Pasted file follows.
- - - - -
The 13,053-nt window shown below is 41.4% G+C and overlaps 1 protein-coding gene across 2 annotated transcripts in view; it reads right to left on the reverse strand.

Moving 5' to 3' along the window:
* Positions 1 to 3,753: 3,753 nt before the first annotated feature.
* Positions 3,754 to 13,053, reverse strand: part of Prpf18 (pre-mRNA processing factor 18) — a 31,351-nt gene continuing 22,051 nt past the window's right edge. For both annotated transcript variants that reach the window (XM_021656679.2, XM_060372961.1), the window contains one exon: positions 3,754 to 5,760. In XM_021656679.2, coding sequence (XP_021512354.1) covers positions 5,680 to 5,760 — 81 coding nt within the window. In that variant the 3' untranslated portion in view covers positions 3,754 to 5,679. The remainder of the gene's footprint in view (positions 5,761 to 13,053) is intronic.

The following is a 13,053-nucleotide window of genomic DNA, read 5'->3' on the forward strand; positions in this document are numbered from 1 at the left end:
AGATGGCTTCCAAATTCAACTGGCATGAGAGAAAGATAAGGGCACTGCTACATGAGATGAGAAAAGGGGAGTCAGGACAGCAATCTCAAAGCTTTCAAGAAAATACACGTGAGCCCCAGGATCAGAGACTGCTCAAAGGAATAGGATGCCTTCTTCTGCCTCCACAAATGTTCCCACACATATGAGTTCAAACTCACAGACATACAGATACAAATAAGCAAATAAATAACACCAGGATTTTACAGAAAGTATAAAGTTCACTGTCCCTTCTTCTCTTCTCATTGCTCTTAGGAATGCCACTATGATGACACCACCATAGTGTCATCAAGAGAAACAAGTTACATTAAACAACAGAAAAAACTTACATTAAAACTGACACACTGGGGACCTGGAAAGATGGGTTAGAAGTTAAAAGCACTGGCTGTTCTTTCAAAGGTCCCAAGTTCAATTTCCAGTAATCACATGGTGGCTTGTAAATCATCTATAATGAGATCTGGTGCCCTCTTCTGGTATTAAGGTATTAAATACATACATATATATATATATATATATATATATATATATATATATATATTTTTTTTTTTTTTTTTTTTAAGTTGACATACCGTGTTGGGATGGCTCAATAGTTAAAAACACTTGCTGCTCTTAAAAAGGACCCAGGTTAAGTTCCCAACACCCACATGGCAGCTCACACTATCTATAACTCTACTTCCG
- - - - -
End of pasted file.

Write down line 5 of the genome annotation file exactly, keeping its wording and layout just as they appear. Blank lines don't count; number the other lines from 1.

The following is a 13,053-nucleotide window of genomic DNA, read 5'->3' on the forward strand; positions in this document are numbered from 1 at the left end: